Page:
Although most of us have a boiler in our home, you may not know exactly what type of boiler you have, how it works and how you can help keep it running efficiently.
Taking out Boiler & Central Heating Cover with Home Emergency Assist before a problem develops is important, so you know you’re covered in the event of an emergency, and with a 24/7 emergency helpline and a UK-wide network of qualified engineers, you can be assured your home will be back up and running as quickly as possible.
We’ve put together a handy article to answer any questions you may have about your boiler and heating system.
What is central heating?
Central heating is the system which provides you with warmth from a specific heating source. Your boiler produces a steady supply of hot water which is then pumped around the pipes within your home to fill the radiators you have in every room.
What is a boiler?
The boiler is the most important part of your central heating system as this is what produces the heat. It’s a small furnace which uses gas, oil or LPG (liquified petroleum gas) as fuel. The majority of boilers in the UK are fuelled by natural gas, which feeds through from the national grid. There are different types of boilers too.
How does a gas boiler work?
Typically, there are several pipes entering the boiler. One feeds gas from the mains gas supply (which will come from outside your home) into the boiler. Another pipe enables cold water to enter the boiler so it can be heated, and a further pipe enables hot water to exit the boiler to be pumped around your home.
- When you turn on your heating, a valve opens which enables gas from the mains supply to enter a sealed chamber inside the boiler. The gas enters and is ignited by an electric ignition switch, which creates blue flames*. These heat a component within your boiler called a heat exchanger, which transfers the heat to the cold water pipe; this will heat up the water to around 60°C.
- Once the water has been heated, a pump (which is either inside the boiler, or very near to it), will pump the water around a circuit of pipe which runs around your home and passes through your radiators.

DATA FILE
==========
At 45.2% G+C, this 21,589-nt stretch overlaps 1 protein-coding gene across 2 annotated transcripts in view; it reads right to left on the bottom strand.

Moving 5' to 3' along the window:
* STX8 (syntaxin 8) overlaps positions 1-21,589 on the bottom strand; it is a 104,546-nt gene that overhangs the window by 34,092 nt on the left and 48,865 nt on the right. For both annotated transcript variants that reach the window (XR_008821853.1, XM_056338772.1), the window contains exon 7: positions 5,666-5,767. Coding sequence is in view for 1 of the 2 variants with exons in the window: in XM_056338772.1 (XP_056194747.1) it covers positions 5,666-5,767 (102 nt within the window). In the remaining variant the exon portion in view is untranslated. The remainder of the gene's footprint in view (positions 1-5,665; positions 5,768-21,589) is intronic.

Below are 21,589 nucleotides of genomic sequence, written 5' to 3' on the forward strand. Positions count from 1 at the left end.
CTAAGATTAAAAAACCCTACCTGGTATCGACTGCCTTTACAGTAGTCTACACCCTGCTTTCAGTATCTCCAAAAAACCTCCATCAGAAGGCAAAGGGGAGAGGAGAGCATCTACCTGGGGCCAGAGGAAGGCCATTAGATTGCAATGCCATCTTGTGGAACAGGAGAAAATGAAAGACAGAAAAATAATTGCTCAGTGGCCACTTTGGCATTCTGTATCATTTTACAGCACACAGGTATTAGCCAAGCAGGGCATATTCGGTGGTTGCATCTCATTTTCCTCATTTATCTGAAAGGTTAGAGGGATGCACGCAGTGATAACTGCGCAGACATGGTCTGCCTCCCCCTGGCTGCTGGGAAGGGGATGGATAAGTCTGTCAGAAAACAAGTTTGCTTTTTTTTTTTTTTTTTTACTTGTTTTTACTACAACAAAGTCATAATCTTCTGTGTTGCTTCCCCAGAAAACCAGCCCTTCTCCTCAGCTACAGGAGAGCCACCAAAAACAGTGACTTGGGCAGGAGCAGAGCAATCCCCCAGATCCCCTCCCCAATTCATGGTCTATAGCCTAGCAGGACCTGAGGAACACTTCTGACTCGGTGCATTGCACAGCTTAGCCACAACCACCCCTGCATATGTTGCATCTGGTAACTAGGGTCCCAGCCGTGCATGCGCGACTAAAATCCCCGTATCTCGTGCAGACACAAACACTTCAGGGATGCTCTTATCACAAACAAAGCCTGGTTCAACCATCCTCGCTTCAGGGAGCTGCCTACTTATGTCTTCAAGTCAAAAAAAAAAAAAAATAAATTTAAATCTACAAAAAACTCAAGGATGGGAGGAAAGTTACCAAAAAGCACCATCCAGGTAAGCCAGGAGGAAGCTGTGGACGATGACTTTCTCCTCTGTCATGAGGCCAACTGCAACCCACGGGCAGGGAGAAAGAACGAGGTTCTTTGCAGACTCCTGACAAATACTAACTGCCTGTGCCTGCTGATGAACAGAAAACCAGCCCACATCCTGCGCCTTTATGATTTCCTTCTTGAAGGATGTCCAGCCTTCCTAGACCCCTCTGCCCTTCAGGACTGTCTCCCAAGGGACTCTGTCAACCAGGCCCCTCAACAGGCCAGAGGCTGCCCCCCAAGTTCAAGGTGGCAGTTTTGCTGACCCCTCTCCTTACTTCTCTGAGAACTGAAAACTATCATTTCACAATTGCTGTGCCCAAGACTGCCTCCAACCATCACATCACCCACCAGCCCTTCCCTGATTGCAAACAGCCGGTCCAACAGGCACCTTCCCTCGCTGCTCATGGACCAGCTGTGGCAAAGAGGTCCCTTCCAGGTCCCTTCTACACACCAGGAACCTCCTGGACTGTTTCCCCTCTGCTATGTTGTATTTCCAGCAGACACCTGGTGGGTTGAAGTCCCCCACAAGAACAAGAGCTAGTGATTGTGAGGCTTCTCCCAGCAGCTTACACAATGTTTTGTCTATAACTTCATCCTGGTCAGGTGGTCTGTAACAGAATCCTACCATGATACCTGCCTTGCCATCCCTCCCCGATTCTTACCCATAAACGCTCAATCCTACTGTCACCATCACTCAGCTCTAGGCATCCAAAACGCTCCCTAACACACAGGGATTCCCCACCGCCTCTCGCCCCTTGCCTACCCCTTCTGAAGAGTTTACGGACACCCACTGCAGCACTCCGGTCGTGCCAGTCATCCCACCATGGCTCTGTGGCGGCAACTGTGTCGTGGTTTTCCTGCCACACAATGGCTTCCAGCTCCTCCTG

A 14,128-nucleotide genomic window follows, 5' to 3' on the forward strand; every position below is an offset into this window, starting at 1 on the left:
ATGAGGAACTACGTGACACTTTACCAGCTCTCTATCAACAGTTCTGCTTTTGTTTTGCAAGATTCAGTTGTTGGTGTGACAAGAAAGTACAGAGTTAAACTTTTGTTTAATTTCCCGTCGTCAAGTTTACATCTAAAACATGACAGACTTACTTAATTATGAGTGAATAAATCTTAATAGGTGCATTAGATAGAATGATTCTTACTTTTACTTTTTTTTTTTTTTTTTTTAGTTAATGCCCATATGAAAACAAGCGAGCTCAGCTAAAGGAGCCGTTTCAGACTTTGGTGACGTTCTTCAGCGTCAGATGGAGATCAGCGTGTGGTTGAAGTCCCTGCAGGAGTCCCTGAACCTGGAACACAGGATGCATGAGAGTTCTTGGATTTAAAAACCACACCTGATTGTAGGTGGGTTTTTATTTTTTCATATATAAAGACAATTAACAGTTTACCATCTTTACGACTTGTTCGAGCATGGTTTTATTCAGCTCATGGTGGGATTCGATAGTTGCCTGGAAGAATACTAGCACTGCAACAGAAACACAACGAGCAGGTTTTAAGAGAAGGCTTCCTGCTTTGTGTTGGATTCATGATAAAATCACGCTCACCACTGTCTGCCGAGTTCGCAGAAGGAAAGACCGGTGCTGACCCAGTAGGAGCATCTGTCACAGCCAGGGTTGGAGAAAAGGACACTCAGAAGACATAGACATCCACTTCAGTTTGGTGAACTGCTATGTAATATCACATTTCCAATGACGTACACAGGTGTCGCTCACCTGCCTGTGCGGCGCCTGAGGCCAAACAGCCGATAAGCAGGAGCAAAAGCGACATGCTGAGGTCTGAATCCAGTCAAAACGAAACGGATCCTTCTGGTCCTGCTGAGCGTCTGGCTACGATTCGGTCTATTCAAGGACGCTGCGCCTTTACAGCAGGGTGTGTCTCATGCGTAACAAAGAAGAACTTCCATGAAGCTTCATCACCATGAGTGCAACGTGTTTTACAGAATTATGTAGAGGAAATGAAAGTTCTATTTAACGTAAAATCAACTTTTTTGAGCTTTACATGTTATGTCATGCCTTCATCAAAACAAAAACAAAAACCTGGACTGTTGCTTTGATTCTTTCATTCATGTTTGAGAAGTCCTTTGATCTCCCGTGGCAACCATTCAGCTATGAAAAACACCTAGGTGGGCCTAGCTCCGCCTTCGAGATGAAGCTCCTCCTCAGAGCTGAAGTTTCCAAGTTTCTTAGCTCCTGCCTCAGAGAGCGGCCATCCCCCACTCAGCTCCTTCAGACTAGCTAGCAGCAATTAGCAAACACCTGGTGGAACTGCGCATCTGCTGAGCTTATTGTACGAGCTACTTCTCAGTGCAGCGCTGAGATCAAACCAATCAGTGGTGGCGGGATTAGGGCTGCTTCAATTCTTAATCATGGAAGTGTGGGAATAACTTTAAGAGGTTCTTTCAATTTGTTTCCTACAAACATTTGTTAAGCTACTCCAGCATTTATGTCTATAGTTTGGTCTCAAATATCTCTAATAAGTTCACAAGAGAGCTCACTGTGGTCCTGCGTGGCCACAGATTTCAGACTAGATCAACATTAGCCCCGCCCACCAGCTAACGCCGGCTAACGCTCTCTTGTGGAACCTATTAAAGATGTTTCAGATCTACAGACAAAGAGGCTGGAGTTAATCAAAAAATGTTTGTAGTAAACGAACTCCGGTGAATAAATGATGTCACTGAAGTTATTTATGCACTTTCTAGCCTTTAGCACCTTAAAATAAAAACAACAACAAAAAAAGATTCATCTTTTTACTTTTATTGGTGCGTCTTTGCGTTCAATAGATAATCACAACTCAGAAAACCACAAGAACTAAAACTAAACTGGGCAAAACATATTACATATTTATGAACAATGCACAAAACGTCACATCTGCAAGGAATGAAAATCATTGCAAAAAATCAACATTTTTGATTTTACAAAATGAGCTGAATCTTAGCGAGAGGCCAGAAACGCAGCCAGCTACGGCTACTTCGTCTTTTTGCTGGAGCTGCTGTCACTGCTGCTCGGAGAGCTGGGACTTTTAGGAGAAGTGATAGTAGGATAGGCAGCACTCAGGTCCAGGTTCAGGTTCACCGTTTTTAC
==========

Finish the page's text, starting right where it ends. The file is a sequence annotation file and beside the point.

- The hot water enters each radiator, entering at one side and leaving at the other, providing heat for the room.
- Once the water has travelled around all your radiators, it returns to the boiler. The water will have cooled down by now, so the boiler will reheat the water before sending it around again.
- While the boiler is burning, it produces waste gases which need to be released outside your home. This is done via a pipe called a flue.
* IMPORTANT: if the flame in your boiler is not blue, i.e., it’s yellow or orange, the boiler isn’t getting enough oxygen. This can be very dangerous and mean that your boiler is emitting a lethal gas called carbon monoxide. This is colourless and odourless but can kill quickly so it’s important to install a carbon monoxide detector in your home.
How do oil and LPG boilers work?
These work in much the same way as a gas boiler. The key difference is that, rather than the fuel being supplied by a national network of pipes, it comes from a tank of fuel which needs to be kept on the property.
Do boilers produce hot water for taps as well as radiators?
This depends on the type of boiler you have, as there are key differences. Many modern boilers work as both a central heating boiler and a water heater for your taps. Others may only be able to supply your central heating.
- Conventional/Traditional Boiler: this will produce hot water for your central heating system but not your taps, bath, and shower. The boiler is fed cold water from a tank in your attic. These are used in combination with a hot water cyclinder in an airing cupboard which will heat and store water for you to use.
- System Boiler: this requires a hot water cylinder to store hot water for your taps, but it’s supplied with cold water from the mains at a high pressure. This means there’s no feed for a tank in the attic.
- Combination (or combi) Boiler: the most common type of boiler installed today. These have two heat exchangers and two hot water pipes. One is connected to your radiators and the other to your taps, bath, and shower. There’s no need to have a feed tank in the attic and as it produces hot water on demand, it doesn’t need a hot water cylinder.
What is a condensing boiler?
In the past, boilers were non-condensing which means that when the fuel burnt, a lot of heat was wasted when gases were released. Wasted heat meant that the boilers would have to work harder, costing you more money and increasing carbon emissions.
Today, all boilers installed must be condensing, which means any waste gases and residual heat pass through the heat exchanger that warm the cold water returning from the radiators before being released via the flue. This helps it to heat up and reduces the work your boiler has to do.
Condensing boilers are far more energy efficient, with over 90% of the energy used being converted into usable heat.
Considering a new boiler?
We’ver partned up with Heatable, who offer great boilers at great prices, guaranteed for 10 years. You can get a quick quote, 24/7, 365 days a year to find out how much you could save with a new energy-efficient boiler, with installation as little as 24 hours later!
You’ll also benefit from an additional £100 discount by using our exclusive discount code: HOME100 when you click to get a quote for a new boiler today using our referral link.